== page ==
Help, my bike has fallen and I can’t pick it up! There an app for that… No not really but there is a helpful trick.
There are two kinds of people who say they have never dropped their bike. 1) They haven’t been riding long or 2) THEY ARE LYING. Ride long enough and you will drop your bike. It happens to the best of riders. With the weight of the big bikes these days you will eventually lean the bike past the point of no return and it is going down. There are two bad things that happens whenever you do drop your bike… 1) You have to pick it up and… 2) IT IS EMARRASSING. It just doesn’t look cool and all bikers are cool… why else would they ride?
Sometimes there isn’t anyone around so it isn’t embarrassing but it does make you mad at yourself. NOW, how do I get this many hundred pound (900+ pounds for the Goldwing I ride now) beast back upright by myself? Fortunately you are not picking up the full weight of the bike. Hopefully your bike has a low center of gravity (my Goldwing does). One of the problems is finding places to grab hold of on the bike to pick it up. You need someplace strong enough to hold the weight. I usually grab the handlebar and the pillion grab rails. Hopefully you can get a good hold with your back to the bike. You can do it facing the bike but its easier with your back to the bike…With your back to the bike you can do the lifting with your legs. Most people can get her up… especially if the adrenaline has kicked in.
I mention a trick earlier. Here it is… This makes a world of difference. Rather than explain… Here is a good video demonstrating the technique.
As you can tell I HAVE dropped my bike… I have lost count the number of times and on several occasions I did have to pick it up by myself. I’m 5’6” and weight 145 pounds and older than dirt, so if I can do it I’m sure you can too.
I have had one person tell me that when he gets a new bike he lays it down in the grass and practices picking it up by himself so… when it does happen he will know what works best on that bike.
Well I hope this helps when the inevitable does happen and it WILL happen!
P.S. For a laugh… Things can go wrong. How not to do it… Practice makes perfect.
This is where I and most motorcyclist would say, “Yes, …” and list many everyday endeavors that are just as or more dangerous.
I have firsthand knowledge that motorcycling is dangerous. Anyone who rides and doesn’t think so is asking for trouble and not taking safety seriously. If you are hit by something or you hit something you will most likely get hurt and if either of you are moving very fast you will get hurt badly and most likely end up in a hospital. Been there done that (April 2008). I almost stopped riding after a day and a half stay in the hospital. No broken bones just internal bleeding and I hurt like heck and was sore for many weeks. Moments after crashing I was sure I had broken ribs and who knows what else and yes my life did flash before my eyes… Been there done that before too. “Can this be the way it all ends“, I ask myself.
I did think long and hard about riding again. I just wasn’t sure if I wanted to do it anymore. My buddies encouraged me and I did miss riding but even after I healed physically I just wasn’t too sure. One of my concerns was my wife Janet. Even if I were to ride again I didn’t want her to worry when I was out riding alone and what if Janet had been on the bike when I had the accident? I don’t know what I would have done if she had been hurt or worse… So I struggled and I think Janet knew I was struggling about my decision. Then one day Janet said to me, “Ivan if you want to ride again, it’s OK with me and I will ride with you!”. Have I told y’all how wonderful a wife Janet is… Well, that should have told you right there. So having Janet’s blessing did help but I still had to work through all the issues. Time does heal physically and mentally and I cautiously resumed my riding.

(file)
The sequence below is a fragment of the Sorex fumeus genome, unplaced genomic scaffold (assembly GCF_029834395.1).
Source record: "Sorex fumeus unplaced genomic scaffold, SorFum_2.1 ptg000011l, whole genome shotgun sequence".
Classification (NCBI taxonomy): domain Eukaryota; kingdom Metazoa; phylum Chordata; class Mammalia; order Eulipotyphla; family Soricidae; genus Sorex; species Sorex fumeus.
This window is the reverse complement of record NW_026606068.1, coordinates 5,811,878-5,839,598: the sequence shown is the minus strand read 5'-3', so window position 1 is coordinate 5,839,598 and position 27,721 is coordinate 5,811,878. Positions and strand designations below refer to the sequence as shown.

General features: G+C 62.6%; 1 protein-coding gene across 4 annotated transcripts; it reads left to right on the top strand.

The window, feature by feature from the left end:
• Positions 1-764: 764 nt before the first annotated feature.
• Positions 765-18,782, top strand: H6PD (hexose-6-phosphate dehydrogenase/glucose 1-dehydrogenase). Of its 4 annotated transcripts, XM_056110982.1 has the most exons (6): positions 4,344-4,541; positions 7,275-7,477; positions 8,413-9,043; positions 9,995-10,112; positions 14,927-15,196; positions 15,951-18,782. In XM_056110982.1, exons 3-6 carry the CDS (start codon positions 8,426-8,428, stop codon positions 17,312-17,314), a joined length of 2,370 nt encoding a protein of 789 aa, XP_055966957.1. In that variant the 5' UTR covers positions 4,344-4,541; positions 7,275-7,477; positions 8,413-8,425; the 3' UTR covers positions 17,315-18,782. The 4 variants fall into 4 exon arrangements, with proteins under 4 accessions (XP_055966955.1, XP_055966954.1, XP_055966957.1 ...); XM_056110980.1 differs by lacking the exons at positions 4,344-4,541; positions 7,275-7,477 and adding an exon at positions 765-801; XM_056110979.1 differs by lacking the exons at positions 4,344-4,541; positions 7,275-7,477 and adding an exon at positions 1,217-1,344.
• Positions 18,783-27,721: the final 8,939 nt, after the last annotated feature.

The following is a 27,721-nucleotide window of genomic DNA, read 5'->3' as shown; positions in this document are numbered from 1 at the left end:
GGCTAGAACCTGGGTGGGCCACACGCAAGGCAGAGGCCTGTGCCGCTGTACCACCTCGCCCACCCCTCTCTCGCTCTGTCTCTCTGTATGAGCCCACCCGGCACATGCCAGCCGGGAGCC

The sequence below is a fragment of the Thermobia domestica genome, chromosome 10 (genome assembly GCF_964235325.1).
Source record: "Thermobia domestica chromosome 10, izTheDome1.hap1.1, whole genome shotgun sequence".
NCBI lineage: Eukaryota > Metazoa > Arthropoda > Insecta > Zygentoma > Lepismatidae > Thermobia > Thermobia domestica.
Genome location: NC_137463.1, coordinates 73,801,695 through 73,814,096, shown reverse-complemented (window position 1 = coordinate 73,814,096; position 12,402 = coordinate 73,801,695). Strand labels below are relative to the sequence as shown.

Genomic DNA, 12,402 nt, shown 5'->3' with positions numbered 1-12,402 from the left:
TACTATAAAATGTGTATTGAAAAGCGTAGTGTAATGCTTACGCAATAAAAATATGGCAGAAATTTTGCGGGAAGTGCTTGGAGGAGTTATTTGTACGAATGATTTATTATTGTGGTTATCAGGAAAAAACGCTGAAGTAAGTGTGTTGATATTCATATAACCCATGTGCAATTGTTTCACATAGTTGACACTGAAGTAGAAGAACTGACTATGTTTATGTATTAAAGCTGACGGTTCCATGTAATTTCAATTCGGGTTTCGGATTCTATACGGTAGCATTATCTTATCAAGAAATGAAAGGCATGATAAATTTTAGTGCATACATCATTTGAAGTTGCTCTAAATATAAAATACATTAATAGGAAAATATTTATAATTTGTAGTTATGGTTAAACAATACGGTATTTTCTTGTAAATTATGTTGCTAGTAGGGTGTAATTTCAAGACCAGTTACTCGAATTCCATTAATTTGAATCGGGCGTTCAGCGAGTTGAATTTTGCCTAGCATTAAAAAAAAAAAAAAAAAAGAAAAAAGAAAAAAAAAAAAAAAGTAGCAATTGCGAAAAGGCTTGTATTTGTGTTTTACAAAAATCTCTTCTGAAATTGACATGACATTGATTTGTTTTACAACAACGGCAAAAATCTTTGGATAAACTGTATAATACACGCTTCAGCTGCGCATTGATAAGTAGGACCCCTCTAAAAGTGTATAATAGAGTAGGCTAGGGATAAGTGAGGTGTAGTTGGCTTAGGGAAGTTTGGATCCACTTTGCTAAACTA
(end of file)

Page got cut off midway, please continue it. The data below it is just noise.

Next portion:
After the accident I continually went over and over and over in my mind how this happened to me. There were so many “what ifs“… any one of them could have prevented my crash. I had ridden down to visit my parents and brother 200 miles from home. The night before I was to return home I did not sleep much at all, did not leave for home until later in the day, had the sun in my eyes, I was really fatigued, I panicked and hit the brake too hard and tried to steer around the car but… Anyway it happened and it hurt badly physically and mentally.
Because of all that has happened I have re-evaluated everything, I did and thought, about riding. Now I really know what can happen to you when you do crash. I am ever mindful of my physical and mental being and others riding with me. I try to stay rested and not over do it. I make a special effort to stay hydrated. Make sure I am aware of everything in my surroundings. Statically I know that the more vehicles there are around you the more likely you are to not be seen or just be in the wrong place at the wrong time. When my ride requires traveling through large unfamiliar cities I try to avoid rush hour traffic or travel around it. Of course that is not always possible and I am extra careful when I do. I enjoyed riding the remote areas before my accident and I do even more now. I can handle the bike and roads but those pesky cars, trucks or whatever… that I’m not too crazy about.